In honour of James Brindley

James Brindley is one of those well-known names associated with canals and the Industrial Revolution, but the man himself somehow remains slightly elusive.

Popular history has it that Brindley was born the son of a Derbyshire farm labourer, that he could barely read or write and was one of the ‘boors of the Peak’ who moved earth and rocks ‘as you would plum pies’. Also that he had ‘no pleasures’ but spent all his time inventing things. Recent research reveals him to have been in fact the son of a well-to-do yeoman family, who was educated by his mother, apprenticed to a Macclesfield mill-owner at 17 and was soon afterwards running his own business in Leek, Staffordshire.

By 1750 he had gained a reputation for inventing and repairing milling and mining machinery and he was also showing an interest in canals. In 1758 he was busy surveying a line for the Trent & Mersey Canal. The following year he started working on the Bridgewater Canal. In the 1760s he was in the thick of it and was involved with the Oxford, Coventry, Birmingham and Staffs & Worcester canals. He didn’t work alone of course, but had a team of people to help. And although he may have modelled an aqueduct out of cheese and he did build a model lock in his back garden, most of his methods were more orthodox.

To Brindley we owe the 7 foot wide narrow gauge lock, the contour canals of the ‘pioneering’ era of canals, the low, over-sized aqueducts, the morning glory weirs and the rustic functional bridges that display the craftsmanship of rural Georgian England. He also seems to have been the first engineer to use puddle clay lining for canals. His Grand Trunk Canal (the Trent & Mersey) was key to his vision of a ‘Grand Cross’ of canals linking the rivers Mersey, Trent, Thames and Severn but he never lived to see it completed.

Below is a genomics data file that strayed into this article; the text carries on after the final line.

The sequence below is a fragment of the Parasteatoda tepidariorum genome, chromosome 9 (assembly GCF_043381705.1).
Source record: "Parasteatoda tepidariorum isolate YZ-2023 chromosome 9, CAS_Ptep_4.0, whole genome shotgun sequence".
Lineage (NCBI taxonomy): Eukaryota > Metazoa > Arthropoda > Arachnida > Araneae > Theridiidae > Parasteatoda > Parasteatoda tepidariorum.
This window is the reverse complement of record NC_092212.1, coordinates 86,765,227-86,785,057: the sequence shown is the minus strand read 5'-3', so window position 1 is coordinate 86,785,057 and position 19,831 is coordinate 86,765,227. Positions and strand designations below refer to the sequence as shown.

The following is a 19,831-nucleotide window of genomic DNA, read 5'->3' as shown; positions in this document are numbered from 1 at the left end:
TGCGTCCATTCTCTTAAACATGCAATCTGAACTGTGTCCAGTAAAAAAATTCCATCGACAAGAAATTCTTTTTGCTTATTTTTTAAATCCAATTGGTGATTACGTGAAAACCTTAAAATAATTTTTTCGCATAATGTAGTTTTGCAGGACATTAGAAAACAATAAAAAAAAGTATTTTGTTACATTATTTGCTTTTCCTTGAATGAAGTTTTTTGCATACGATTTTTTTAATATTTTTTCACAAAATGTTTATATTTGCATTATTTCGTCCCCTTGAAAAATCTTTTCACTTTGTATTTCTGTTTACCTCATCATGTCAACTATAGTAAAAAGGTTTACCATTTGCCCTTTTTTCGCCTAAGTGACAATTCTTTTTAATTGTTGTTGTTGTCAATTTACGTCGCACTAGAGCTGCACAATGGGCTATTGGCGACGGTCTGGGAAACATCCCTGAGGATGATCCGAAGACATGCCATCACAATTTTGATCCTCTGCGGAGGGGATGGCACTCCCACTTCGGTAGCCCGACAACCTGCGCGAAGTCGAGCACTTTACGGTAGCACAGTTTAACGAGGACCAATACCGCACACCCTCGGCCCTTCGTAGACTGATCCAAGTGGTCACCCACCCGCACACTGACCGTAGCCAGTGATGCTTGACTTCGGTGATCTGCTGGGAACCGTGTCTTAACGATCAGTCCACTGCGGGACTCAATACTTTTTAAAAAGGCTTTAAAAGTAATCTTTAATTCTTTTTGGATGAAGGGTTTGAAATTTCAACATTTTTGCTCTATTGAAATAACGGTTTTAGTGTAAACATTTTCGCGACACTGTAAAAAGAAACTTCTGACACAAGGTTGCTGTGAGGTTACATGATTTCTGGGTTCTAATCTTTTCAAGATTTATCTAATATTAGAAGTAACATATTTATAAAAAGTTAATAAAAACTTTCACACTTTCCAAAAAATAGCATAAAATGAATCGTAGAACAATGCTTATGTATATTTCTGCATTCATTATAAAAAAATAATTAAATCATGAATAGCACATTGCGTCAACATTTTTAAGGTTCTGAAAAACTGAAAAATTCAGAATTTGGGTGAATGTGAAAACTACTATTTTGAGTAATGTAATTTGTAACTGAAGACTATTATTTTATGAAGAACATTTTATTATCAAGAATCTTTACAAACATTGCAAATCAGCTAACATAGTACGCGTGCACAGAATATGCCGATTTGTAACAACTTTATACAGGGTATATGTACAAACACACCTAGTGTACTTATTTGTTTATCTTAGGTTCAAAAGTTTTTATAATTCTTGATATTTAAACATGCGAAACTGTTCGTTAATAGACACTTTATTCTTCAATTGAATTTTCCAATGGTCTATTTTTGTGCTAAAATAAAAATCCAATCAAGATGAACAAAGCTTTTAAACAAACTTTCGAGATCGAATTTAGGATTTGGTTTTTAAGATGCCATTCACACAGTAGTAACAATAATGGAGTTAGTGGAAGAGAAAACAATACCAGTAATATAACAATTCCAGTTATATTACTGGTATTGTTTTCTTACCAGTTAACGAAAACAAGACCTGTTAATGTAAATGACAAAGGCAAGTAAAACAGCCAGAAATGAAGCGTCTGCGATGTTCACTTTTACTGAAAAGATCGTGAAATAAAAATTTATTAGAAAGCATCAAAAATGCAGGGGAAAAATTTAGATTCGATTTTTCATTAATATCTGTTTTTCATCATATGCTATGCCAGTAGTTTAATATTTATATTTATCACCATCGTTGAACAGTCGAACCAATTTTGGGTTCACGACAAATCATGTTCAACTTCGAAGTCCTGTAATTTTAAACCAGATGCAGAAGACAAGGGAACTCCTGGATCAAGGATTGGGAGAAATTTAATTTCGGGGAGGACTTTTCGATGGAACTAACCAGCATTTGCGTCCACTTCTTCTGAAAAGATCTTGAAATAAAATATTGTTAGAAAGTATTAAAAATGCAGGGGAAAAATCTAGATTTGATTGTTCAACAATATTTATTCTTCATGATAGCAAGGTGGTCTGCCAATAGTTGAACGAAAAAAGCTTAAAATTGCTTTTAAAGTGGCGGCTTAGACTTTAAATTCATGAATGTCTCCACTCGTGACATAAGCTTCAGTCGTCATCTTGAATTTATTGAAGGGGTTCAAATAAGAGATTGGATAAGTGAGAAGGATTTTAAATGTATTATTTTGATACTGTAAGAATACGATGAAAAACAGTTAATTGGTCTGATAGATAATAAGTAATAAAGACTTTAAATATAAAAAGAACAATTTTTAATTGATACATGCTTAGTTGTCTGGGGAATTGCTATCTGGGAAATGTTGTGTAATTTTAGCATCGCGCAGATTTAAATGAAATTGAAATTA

In 1765 Brindley married Anne Henshall; he was 49 and she was 19. That seems typical of Brindley somehow. He had loads of energy, he kept going at things, he was obsessed with his work. He was out surveying the Caldon Canal when he caught a rotten cold and died on 27 September 1772. He lies buried in Newchapel church in Staffordshire but his tremendous legacy to the inland waterways of Britain lives on.

James Brindley 1716 – 27 September 1772

Last date edited: 26 September 2013

About this blog

Nigel Crowe

As national heritage manager, Nigel’s role is to lead the Canal & River Trust’s team of regional heritage advisers in England and Wales. He has over 25 years’ experience of working in the conservation, archaeology and interpretation of historic buildings and places. He is a member of the editorial board of the Institute of Historic Building Conservation. He has written numerous articles concerning heritage conservation and is the author of several longer published works, including the English Heritage Book of Canals.

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